On May 25, the sole female, A0, joined the group,and was given the name "Ney-gem' 'Ne-chween-kah," which means, "She carries our prayers."
NCCRP To Receive Second Condor Cohort – Four More Condors Expected To Be Released In September/October
On the morning of Tuesday, August 16, the Northern California Condor Restoration Program (NCCRP) will receive four more prey-go-neesh (California condors). The Yurok Condor Restoration Program Manager and Yurok Wildlife biologists, in collaboration with veterinarians from the Sequoia Park Zoo, Oregon Zoo and Oakland Zoo as well as representatives from Redwood National and State Parks (NPS) and Yurok-affiliated technicians from the Great Basin Institute, will perform a health assessment on each condor. Staff from Pinnacles National Park will be on site too.
Once the health evaluation is complete, the birds will be placed into the NCCRP’s Condor Release and Management Facility, where they can be viewed live on the Yurok Condor Cam. Here is a link to the Condor Cam: https://www.yuroktribe.org/yurok-condor-live-feed
The young bird’s will acclimatize in the Condor Release and Management facility for approximately one month prior to their staggered release into the wild. The new condor cohort is comprised of one female and three males. Two of the nearly two-year-old birds were reared at the Oregon Zoo’s breeding facility. The The World Center for Birds of Prey raised the other two.
The NCCRP expects to implement a staggered release of the birds between mid-September and mid-October, but the timing is ultimately contingent upon condor readiness as determined by NCCRP’s biologists. The NCCRP is a partnership between the Yurok Tribe and Redwood National and State Parks (RNSP). The NCCRP plans to reintroduce one cohort of prey-go-neesh every year for at least the next two decades.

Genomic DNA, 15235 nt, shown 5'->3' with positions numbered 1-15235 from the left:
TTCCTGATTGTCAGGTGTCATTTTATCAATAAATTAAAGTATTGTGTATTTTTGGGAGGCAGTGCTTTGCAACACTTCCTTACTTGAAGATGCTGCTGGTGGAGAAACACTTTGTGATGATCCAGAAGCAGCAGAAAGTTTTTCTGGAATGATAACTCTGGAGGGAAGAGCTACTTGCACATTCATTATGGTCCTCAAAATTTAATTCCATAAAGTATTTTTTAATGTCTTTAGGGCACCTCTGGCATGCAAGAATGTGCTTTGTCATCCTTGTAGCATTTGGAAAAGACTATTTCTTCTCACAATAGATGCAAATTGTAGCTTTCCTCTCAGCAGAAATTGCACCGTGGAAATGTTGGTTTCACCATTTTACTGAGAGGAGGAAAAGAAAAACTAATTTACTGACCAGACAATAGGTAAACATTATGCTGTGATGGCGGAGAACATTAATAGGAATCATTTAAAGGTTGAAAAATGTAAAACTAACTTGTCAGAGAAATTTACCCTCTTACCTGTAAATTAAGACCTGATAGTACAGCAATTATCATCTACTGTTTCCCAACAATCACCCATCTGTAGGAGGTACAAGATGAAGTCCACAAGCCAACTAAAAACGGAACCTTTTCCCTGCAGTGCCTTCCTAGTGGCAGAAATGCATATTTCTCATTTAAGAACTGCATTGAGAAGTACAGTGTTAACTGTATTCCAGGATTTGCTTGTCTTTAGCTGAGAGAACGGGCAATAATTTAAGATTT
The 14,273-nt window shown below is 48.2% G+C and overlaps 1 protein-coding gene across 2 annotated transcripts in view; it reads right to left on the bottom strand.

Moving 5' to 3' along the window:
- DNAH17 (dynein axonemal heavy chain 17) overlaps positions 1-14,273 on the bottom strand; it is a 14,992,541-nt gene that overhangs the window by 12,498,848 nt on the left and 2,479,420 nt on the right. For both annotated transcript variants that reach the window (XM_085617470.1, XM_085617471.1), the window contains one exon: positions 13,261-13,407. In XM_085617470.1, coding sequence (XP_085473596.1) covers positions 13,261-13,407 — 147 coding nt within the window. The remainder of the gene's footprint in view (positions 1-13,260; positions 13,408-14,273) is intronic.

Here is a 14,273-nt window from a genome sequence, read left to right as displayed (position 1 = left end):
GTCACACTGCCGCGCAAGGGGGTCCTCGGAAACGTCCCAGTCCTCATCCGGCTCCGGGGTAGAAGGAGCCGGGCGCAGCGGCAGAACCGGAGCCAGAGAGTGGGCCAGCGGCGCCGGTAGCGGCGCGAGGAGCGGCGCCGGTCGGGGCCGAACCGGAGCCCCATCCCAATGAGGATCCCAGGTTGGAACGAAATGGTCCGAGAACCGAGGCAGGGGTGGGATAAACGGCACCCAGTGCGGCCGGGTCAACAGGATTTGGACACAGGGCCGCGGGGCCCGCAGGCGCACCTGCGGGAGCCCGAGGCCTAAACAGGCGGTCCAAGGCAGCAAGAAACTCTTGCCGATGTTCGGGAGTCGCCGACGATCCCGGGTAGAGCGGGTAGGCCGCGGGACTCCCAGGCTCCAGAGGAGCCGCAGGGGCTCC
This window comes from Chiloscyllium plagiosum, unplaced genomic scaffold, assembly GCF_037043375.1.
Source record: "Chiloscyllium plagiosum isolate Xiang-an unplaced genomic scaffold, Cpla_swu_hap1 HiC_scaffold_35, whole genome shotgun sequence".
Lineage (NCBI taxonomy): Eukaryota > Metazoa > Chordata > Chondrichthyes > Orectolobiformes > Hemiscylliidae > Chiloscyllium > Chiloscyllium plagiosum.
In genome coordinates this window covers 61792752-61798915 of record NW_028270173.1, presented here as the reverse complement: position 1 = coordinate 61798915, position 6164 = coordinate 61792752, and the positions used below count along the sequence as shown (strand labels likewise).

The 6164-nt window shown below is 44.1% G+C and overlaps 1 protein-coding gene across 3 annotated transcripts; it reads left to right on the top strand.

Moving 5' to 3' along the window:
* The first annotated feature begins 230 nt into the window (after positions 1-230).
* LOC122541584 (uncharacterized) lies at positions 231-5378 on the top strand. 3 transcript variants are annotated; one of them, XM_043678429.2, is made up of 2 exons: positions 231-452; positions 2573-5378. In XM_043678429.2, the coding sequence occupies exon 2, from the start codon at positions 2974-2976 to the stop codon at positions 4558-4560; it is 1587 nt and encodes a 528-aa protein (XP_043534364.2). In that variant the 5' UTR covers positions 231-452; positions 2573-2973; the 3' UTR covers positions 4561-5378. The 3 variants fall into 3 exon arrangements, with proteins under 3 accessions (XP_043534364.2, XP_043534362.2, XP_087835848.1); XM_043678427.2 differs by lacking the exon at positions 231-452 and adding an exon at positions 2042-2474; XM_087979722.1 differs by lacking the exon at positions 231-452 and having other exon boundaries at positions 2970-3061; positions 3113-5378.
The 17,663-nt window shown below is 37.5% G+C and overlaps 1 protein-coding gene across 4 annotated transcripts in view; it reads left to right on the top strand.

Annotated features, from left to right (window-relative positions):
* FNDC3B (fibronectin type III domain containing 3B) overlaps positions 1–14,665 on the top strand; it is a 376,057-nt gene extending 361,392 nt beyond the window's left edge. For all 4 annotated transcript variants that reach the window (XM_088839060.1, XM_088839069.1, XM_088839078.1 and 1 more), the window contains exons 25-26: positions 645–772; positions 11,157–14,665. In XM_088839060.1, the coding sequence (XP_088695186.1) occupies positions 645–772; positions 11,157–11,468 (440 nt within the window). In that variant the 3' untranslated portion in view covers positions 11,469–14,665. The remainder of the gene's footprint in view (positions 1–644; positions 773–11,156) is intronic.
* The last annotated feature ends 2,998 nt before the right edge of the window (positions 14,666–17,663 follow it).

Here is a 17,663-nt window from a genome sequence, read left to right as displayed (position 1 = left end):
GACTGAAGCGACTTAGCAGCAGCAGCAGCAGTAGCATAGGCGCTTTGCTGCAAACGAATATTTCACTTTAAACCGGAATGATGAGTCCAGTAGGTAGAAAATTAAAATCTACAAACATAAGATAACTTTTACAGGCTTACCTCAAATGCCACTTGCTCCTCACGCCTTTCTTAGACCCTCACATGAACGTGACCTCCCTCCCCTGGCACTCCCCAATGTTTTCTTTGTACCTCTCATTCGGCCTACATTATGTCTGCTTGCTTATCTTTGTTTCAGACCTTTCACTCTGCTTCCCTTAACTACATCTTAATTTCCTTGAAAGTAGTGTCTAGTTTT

In May, the NCCRP released the first of four condors to fly over Yurok skies in more than a century. The fourth bird was reintroduced to the wild in July. The birds include: Hlow Hoo-let (A1), Ney-gem' 'Ne-chween-kah (A0), Poy'-we-son (A3) and Nes-kwe-chokw' (A2). Monitored seven days a week, the young condors are flourishing in the redwood region. The birds consistently exhibit healthy behaviors, such as feeding, soaring, and finding safe roosts.
The Yurok Tribe and Prey-go-neesh
The Yurok Tribe initiated the condor reintroduction project in 2008. With funding support from Redwood National Park, the U.S. Fish and Wildlife Service, the Bureau of Indian Affairs, the Administration for Native Americans, as well as Pacific Gas and Electric Company, Global Conservation Fund, the Redwood National Park Foundation, and many more corporate, agency and private supporters and citizens, the Yurok Wildlife Department completed a vast volume of work to prepare for the reintroduction of this imperiled species.
Working in collaboration with the Ventana Wildlife Society, Redwood National Park, the California State Parks, and Pacific Gas and Electric Company, as well as volunteers, the Tribe designed and constructed the NCCRP release and management facility. The flight pen includes a simulated, shock-wired power pole (to teach the birds to avoid this threat after release), two four-foot diameter pools and a perch overlooking old-growth redwood forest. NCRRP staff are present seven days a week to monitor the birds from custom-modified shipping containers which form a fire-resistant observation structure.
The facility is also is designed to allow biologists and technicians to conduct regular health evaluations and provide treatment if required.For the Tribe, the restoration of this sacred species is part of a larger effort to rewild the temperate rainforest ecosystem in Yurok ancestral territory on the far Northern California coast.
In addition to the reintroduction of the critically endangered condor, the Tribe is currently restoring fish and wildlife habitat on large sections of the Klamath River, Trinity River and Prairie Creek as well as other Klamath tributaries. The Tribe is also intimately involved in the pending removal of the Klamath dams, which represents the largest river restoration project in US history. The removal of the dams will benefit a wide diversity of fish and wildlife species, including condors.